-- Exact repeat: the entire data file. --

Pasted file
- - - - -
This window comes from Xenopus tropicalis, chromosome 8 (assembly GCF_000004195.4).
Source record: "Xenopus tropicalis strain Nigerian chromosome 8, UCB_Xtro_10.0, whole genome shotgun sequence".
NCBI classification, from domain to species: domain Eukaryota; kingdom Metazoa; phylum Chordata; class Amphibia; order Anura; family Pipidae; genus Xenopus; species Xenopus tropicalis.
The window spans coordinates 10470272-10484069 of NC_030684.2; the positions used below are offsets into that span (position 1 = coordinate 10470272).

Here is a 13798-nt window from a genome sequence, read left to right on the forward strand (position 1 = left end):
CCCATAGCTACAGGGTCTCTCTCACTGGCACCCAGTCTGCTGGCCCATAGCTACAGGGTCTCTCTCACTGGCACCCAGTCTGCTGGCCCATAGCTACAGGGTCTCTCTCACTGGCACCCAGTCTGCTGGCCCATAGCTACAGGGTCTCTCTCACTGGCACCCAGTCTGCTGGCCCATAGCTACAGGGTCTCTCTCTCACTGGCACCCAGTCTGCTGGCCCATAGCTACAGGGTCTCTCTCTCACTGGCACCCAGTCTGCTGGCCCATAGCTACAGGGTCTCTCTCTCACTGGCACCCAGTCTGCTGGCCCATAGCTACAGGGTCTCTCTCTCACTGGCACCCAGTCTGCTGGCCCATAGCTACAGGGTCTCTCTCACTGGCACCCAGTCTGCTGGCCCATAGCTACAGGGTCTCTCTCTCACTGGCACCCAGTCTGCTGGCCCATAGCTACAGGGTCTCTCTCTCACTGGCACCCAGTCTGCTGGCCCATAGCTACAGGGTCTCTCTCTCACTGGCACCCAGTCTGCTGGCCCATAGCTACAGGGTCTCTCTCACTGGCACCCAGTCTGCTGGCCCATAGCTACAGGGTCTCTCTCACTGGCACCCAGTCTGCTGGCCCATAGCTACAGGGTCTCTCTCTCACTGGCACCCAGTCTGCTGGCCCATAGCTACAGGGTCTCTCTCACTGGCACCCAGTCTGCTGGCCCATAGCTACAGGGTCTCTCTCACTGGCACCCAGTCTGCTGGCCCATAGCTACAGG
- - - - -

This window comes from Xenopus tropicalis, chromosome 8 (assembly GCF_000004195.4).
Source record: "Xenopus tropicalis strain Nigerian chromosome 8, UCB_Xtro_10.0, whole genome shotgun sequence".
NCBI classification, from domain to species: domain Eukaryota; kingdom Metazoa; phylum Chordata; class Amphibia; order Anura; family Pipidae; genus Xenopus; species Xenopus tropicalis.
The window spans coordinates 10470272-10484069 of NC_030684.2; the positions used below are offsets into that span (position 1 = coordinate 10470272).

Here is a 13798-nt window from a genome sequence, read left to right on the forward strand (position 1 = left end):
CCCATAGCTACAGGGTCTCTCTCACTGGCACCCAGTCTGCTGGCCCATAGCTACAGGGTCTCTCTCACTGGCACCCAGTCTGCTGGCCCATAGCTACAGGGTCTCTCTCACTGGCACCCAGTCTGCTGGCCCATAGCTACAGGGTCTCTCTCACTGGCACCCAGTCTGCTGGCCCATAGCTACAGGGTCTCTCTCTCACTGGCACCCAGTCTGCTGGCCCATAGCTACAGGGTCTCTCTCTCACTGGCACCCAGTCTGCTGGCCCATAGCTACAGGGTCTCTCTCTCACTGGCACCCAGTCTGCTGGCCCATAGCTACAGGGTCTCTCTCTCACTGGCACCCAGTCTGCTGGCCCATAGCTACAGGGTCTCTCTCACTGGCACCCAGTCTGCTGGCCCATAGCTACAGGGTCTCTCTCTCACTGGCACCCAGTCTGCTGGCCCATAGCTACAGGGTCTCTCTCTCACTGGCACCCAGTCTGCTGGCCCATAGCTACAGGGTCTCTCTCTCACTGGCACCCAGTCTGCTGGCCCATAGCTACAGGGTCTCTCTCACTGGCACCCAGTCTGCTGGCCCATAGCTACAGGGTCTCTCTCACTGGCACCCAGTCTGCTGGCCCATAGCTACAGGGTCTCTCTCTCACTGGCACCCAGTCTGCTGGCCCATAGCTACAGGGTCTCTCTCACTGGCACCCAGTCTGCTGGCCCATAGCTACAGGGTCTCTCTCACTGGCACCCAGTCTGCTGGCCCATAGCTACAGG